Stoning case steals focus from other imprisoned dissidents, Iran activists say
Thursday, January 27, 2011; 10:25 PM
TEHRAN - A sentence of death by stoning has propelled an illiterate Iranian woman convicted of adultery to international fame, with Hollywood stars, French intellectuals and Western governments calling for her release.
But inside the Islamic republic, many government critics, activists and artists say the case of Sakineh Mohammadi Ashtiani is diverting attention from the fate of dozens of imprisoned dissidents.
"Our political prisoners are the main issue here," said Leili Rashidi, a well-known Iranian actress who campaigned for President Mahmoud Ahmadinejad's challenger in 2009. "I am sad that Mohammadi was given a death verdict, but in the present-day circumstances of my country, Iran, her issue just is not a main priority for me."
Key elements of the case against the 43-year-old Mohammadi, a mother of two, are in dispute. She originally pleaded guilty in May 2006 to having illicit relationships with two men after the death of her husband and received 99 lashes as punishment. Four months later, when a separate court prosecuted one of the two men on charges of killing her husband, she was convicted of adultery and sentenced to death by stoning.
Iranian authorities subsequently said Mohammadi had committed murder. In December, she made her second confession on state-run television, admitting that she had been an accomplice in the electrocution and stabbing to death of her husband and had committed adultery with his cousin. But her attorney said she made the statements under duress after being tortured for two days, and she told London's Guardian newspaper through an intermediary that Iranian officials were lying about the murder charge.
An international outcry
In recent months, amid growing international attention, Iranian authorities have made conflicting statements about her punishment, and many here think it is highly unlikely that the stoning sentence will actually be carried out.
Nearly half a million people have signed a petition on Free Sakineh, a Web site dedicated to her cause. A long list of celebrities, including Gwyneth Paltrow and Michael Douglas, have spoken out about her treatment, and in November, Secretary of State Hillary Rodham Clinton said she was "deeply troubled" by the case. The United States and the European Union have both strongly condemned Mohammadi's possible execution and asked for the sentences to be set aside and the case reviewed.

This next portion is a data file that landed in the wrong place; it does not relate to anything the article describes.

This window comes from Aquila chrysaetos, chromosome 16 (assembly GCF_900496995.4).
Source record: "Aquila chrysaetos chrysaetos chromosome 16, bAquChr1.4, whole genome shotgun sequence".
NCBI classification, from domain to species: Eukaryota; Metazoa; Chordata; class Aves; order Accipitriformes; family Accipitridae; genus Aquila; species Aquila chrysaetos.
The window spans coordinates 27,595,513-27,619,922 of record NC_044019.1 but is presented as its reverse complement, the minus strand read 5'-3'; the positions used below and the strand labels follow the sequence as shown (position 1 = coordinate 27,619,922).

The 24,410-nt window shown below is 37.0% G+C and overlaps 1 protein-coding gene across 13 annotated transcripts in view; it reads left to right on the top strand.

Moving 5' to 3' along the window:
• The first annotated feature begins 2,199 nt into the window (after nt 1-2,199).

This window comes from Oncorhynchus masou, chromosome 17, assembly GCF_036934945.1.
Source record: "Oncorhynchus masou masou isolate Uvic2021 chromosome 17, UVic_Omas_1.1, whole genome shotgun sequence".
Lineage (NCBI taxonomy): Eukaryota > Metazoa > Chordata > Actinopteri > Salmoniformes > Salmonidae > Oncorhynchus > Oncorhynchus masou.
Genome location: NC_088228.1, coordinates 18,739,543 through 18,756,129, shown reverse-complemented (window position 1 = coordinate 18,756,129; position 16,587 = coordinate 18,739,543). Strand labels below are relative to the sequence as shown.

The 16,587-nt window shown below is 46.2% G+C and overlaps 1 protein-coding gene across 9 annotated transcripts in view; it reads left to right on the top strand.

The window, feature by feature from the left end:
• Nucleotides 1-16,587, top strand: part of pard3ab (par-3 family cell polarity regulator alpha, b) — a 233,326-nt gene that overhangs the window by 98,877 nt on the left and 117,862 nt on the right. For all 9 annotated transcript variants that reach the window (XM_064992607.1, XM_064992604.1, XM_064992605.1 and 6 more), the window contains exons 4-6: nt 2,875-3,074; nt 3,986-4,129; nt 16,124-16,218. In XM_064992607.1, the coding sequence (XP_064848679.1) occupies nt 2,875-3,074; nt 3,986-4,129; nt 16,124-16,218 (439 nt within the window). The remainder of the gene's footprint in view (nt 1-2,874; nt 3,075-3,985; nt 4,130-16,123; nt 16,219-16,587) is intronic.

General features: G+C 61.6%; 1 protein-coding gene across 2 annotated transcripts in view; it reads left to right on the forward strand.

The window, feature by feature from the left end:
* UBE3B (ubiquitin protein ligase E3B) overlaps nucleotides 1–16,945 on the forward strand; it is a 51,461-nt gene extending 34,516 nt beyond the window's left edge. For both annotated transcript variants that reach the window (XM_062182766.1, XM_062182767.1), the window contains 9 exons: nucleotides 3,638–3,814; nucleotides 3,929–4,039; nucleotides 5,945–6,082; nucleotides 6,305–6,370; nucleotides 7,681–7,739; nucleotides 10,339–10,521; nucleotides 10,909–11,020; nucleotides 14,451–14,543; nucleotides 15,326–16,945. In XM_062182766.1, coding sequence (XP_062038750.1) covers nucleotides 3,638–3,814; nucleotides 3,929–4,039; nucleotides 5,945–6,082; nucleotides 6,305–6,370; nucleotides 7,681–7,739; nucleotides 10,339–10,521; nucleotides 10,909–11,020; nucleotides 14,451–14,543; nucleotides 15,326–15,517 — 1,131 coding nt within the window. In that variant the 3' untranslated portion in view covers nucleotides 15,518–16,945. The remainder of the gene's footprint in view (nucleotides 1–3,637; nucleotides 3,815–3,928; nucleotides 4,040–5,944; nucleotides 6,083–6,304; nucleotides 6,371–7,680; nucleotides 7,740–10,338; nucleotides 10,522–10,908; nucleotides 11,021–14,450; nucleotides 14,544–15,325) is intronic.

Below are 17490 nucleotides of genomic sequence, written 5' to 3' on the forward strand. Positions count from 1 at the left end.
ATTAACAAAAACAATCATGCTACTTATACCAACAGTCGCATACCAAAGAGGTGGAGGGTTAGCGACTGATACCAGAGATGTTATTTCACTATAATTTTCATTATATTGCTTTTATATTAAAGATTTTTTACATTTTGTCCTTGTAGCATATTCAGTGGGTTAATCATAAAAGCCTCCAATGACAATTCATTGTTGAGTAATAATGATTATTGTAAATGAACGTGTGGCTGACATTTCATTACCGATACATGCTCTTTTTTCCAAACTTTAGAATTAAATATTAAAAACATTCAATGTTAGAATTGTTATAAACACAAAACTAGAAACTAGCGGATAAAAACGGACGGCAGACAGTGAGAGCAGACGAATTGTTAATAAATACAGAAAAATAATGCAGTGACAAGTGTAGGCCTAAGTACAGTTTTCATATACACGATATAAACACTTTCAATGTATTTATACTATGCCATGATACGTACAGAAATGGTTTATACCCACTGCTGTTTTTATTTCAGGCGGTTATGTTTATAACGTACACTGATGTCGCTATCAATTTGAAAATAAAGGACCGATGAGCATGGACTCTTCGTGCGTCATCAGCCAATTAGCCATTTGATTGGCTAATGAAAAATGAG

Efforts by activists are now shifting toward also preventing Mohammadi from being hanged for involvement in her husband's killing. Those who have embraced her case say the court proceedings and her harsh sentences illustrate the problems facing women caught up in Iran's judicial system.
"With all respect to my friends who are political prisoners . . . people like me and them have chosen our path knowingly and with information," said Mahnaz Mohammadi, a documentary filmmaker who is not related to Sakineh Mohammadi. "People like Sakineh are victims of their illiteracy, of their disconnection with information, and of the faulty laws in our country."
But for others, the international outcry over Mohammadi's case has become hard to take.
"Why is there so much concentration for a case of a possible murderer, when there are such obvious cases of oppression in Iran?" said Faghrolsadat Mohtashamipour, who has written a series of deeply affectionate open letters to her imprisoned husband, Mustafa Tajzadeh, a prominent critic of the government.
Tajzadeh was among more than 100 politicians, journalists and activists arrested after Ahmadinejad's disputed June 2009 election victory and is among the few who did not publicly admit to committing crimes against the state. His wife has not been able to see him for several months and fears that Tajzadeh - viewed by many as the intellectual force behind the political movement that is pushing for more personal freedom in Iran - has been tortured, a claim that Iranian judicial officials deny.